The northern style is distinguished by its meippayattu - physical training and use of full-body oil massage. The system of treatment and massage, and the assumptions about practice are closely associated with ayurveda. The purpose of medicinal oil massage is to increase the practitioners' flexibility, to treat muscle injuries incurred during practice, or when a patient has problems related to the bone tissue, the muscles, or nerve system. The term for such massages is thirumal and the massage specifically for physical flexibility chavutti thirumal which literally means "stamping massage" or "foot massage". The masseuse may use his/ her feet and weight of the body to massage the person.
There are several lineages /styles (sampradayam), of which 'thulunadan' is considered as the best. In olden times, students went to thulunadu kalari's to overcome their defects (kuttam theerkkal). There are schools which teach more than one of these traditions. Some traditional kalari around Kannur for example teach a blend of arappukai, pillatanni, and katadanath styles.
Southern kalari payat was practised mainly in old Travancore including the present Kanyakumari district of Tamil Nadu primarily by Nadars and Ezhavas in Kerala. It emphasises empty hand techniques.The founder and patron saint is believed to be the rishi Agasthya rather than Parasurama. Masters are known as 'asaan. The stages of training are chuvatu (solo forms), jodi (partner training/sparring), kurunthadi (short stick), neduvadi (long stick), katthi (knife), katara (dagger), valum parichayum (sword and shield), chuttuval (flexible sword), double sword, kalari grappling and marmma (pressure points).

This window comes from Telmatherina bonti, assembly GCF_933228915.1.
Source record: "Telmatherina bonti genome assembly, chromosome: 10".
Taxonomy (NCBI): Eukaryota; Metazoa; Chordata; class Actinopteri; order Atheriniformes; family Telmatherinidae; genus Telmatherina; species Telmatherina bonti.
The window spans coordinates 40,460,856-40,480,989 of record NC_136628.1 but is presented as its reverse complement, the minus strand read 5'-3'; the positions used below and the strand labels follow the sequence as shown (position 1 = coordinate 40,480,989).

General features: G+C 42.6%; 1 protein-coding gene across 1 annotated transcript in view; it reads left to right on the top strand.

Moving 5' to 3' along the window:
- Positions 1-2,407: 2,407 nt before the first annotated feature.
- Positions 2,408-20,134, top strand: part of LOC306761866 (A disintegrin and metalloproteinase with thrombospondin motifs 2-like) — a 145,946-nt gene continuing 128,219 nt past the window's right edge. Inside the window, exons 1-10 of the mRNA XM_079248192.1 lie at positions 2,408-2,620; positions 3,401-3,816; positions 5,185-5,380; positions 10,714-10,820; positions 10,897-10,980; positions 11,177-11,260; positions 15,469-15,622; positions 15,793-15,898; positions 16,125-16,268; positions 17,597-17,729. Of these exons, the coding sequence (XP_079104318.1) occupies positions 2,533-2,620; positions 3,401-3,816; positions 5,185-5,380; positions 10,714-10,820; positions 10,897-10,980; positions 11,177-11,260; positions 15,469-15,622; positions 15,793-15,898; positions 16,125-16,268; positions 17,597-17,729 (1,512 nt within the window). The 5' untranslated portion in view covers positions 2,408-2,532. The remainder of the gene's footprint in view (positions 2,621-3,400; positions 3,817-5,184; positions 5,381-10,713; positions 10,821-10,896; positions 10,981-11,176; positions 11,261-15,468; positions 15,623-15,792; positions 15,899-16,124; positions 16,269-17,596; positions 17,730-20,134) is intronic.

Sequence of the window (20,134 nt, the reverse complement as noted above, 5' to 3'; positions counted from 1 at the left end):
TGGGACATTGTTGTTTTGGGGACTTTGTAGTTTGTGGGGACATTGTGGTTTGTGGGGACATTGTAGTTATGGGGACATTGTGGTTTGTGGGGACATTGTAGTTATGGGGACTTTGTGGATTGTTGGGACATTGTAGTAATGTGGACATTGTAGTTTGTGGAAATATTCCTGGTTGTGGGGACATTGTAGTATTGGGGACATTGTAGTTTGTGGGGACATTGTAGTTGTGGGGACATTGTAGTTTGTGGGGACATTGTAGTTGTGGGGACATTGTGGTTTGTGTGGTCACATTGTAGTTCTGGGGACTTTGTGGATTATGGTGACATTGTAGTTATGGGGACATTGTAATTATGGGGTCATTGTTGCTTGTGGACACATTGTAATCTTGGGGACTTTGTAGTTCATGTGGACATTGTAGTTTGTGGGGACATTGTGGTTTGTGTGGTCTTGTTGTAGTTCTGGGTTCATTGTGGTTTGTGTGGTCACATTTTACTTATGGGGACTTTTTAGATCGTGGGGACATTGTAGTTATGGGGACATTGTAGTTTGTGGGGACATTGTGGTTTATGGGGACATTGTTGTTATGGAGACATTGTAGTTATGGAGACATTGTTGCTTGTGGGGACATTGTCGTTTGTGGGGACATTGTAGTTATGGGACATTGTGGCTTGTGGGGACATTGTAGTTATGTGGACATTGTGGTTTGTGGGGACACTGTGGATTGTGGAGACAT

Zarrilli refers to southern kalari payat as varma ati (the law of hitting), marma ati (hitting the vital spots) or varma kalai (art of varma).The preliminary empty handed techniques of varma ati are known as adithada (hit/defend). Marma ati refers specifically to the application of these techniques to vital spots.] Weapons include bamboo staves, short sticks, and the double deer horns.
Medical treatment in the southern styles is identified with siddha, the traditional Dravidian system of medicine distinct from north Indian ayurveda. The siddha medical system, otherwise known as siddha vaidyam, is also attributed to Agasthya.